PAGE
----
No doubt public service union workers are well advised to be ready for the Conservative onslaught on workers and especially unionised workers. As Milton Friedman once observed deficits are in some ways useful in that they provide a justification for cutting out social programs and entitlements such as are involved in these public sector union pensions. Recessions also are useful to capital in that they lower wages and make it difficult for unions to improve the lot of workers. This in turn will increase profits once there is any sort of turnaround. Notice that since last March stock markets have been going up even though unemployment especially in the US is at record low levels.
Federal civil servant unions gird for battle over generous pensions
By Kathryn May, Canwest News Service
OTTAWA — Canada's 18 federal unions are meeting in Ottawa for two days starting Tuesday to develop a united front against what they believe is the Harper government's gathering assault on the public service.
Facing one of the largest deficits in Canadian history, union leaders are braced for Finance Minister Jim Flaherty to turn to the public service to balance his books.
One big concern is persistent rumblings about cutting to the public service's generous pensions and benefits.
John Gordon, president of the Public Service Alliance of Canada, says the Conservatives have long grumbled about public service pensions. The government has said it won't cut transfers to the provinces or raise taxes, but will rely on economic growth and government spending cuts to eliminate the deficit.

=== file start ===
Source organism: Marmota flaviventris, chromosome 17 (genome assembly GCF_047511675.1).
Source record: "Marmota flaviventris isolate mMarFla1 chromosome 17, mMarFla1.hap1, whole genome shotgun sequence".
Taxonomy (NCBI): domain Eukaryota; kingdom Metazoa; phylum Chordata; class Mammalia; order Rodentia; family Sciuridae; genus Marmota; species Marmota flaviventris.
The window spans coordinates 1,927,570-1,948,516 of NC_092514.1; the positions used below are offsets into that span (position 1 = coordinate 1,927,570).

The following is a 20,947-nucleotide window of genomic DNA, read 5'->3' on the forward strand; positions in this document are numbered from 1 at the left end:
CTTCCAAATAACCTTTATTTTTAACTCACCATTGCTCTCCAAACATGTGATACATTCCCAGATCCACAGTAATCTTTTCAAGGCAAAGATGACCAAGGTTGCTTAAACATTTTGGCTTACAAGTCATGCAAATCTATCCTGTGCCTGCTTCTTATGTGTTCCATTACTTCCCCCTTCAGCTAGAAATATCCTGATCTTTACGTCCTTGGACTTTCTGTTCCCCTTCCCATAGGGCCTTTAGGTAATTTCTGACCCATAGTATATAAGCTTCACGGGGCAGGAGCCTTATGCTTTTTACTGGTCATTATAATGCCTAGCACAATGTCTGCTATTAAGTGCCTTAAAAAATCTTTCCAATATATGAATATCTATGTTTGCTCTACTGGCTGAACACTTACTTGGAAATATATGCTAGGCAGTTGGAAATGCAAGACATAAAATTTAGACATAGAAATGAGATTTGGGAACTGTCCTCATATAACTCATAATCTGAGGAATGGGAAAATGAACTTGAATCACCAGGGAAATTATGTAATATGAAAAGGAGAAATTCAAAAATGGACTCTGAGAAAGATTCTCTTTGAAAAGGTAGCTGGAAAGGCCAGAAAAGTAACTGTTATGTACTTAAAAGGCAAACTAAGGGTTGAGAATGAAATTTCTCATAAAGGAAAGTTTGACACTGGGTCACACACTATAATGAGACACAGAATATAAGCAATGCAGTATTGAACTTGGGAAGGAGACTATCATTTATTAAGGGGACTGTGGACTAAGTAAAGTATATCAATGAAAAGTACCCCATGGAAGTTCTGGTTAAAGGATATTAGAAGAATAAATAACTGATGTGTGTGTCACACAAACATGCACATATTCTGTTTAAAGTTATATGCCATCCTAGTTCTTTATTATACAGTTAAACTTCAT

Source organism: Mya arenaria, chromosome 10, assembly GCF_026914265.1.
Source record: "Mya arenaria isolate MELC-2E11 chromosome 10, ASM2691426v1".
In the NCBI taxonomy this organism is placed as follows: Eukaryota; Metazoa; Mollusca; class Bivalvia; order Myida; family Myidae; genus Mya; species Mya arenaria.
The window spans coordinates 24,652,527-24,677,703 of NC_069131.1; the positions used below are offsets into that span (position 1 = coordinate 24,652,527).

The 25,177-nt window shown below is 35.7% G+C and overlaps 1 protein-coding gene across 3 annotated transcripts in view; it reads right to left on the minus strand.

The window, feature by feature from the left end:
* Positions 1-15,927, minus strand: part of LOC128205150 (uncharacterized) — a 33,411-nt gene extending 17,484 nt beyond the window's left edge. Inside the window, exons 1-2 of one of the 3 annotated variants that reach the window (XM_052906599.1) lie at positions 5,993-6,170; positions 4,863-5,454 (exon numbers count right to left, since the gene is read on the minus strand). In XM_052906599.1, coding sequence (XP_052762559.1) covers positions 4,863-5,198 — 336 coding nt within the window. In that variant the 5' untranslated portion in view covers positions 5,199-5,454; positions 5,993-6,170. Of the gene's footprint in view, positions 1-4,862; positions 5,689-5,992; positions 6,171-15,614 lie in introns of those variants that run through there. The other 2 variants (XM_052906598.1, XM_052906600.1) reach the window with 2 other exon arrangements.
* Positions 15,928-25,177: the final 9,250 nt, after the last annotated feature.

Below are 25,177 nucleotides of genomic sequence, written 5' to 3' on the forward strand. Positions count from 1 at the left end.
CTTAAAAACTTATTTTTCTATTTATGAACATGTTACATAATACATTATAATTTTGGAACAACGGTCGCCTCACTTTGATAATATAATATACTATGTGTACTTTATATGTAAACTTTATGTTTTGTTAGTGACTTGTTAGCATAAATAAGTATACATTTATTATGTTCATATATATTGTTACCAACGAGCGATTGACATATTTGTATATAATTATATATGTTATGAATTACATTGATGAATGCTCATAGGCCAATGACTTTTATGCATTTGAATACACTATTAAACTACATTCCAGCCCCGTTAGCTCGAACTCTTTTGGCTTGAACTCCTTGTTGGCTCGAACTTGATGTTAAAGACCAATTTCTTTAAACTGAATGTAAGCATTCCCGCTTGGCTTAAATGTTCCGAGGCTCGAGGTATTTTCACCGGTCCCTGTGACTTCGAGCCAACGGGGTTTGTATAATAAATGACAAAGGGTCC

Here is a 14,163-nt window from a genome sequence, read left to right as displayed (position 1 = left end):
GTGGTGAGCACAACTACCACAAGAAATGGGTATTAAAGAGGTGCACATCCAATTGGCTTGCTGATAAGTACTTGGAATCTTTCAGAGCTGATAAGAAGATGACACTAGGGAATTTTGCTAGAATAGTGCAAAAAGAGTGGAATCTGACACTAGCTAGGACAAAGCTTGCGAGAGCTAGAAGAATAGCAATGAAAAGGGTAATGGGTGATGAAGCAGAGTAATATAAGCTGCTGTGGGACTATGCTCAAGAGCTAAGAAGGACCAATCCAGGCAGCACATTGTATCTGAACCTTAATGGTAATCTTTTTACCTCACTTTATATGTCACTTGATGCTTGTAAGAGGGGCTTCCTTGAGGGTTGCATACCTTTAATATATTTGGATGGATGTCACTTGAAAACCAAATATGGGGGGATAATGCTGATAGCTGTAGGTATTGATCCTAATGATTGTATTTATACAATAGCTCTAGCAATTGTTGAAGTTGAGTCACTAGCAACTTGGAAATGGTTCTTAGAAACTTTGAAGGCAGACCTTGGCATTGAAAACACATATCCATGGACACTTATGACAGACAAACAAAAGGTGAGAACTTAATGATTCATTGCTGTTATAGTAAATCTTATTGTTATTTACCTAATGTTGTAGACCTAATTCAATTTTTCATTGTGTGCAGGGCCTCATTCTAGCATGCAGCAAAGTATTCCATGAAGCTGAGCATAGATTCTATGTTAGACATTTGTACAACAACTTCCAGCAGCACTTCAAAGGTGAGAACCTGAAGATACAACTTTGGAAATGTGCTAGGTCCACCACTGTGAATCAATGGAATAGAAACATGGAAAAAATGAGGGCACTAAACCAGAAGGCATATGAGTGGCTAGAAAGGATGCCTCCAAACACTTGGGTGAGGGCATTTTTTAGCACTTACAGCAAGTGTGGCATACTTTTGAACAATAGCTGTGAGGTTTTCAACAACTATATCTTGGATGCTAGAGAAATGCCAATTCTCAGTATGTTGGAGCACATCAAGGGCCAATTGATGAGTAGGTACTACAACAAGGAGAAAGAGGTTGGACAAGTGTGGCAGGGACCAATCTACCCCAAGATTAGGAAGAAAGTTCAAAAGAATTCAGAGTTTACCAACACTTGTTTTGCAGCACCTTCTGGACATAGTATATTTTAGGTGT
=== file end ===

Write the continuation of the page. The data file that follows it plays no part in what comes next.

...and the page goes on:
Flaherty has said the "handsome arrangements" of all public servants came up at a recent federal-provincial meeting in Whitehorse on pension reform.
But union leaders say the government should be prepared for an all-out fight if it tampers with their defined benefit pension plan or tries to convert it a defined contribution plan as has happened in the United Kingdom.
Ron Cochrane, co-chair of the National Joint Council, which represents public service management and unions, said "nothing would galvanize even the most apathetic public servant like touching their pension.''
And the unions will be the first to pounce on MPs, judges and deputy ministers whose pensions are even richer than those of the rest of the public service.
The most talked about way for the government to reduce the pension costs of its employees is to make public servants, who now make about 32 per cent of the contributions to the plan, to pick up half the share of the cost.
Federal employees paid $1.2 billion in contributions into the plan in 2007-2008 while the government kicked in $2.6 billion.
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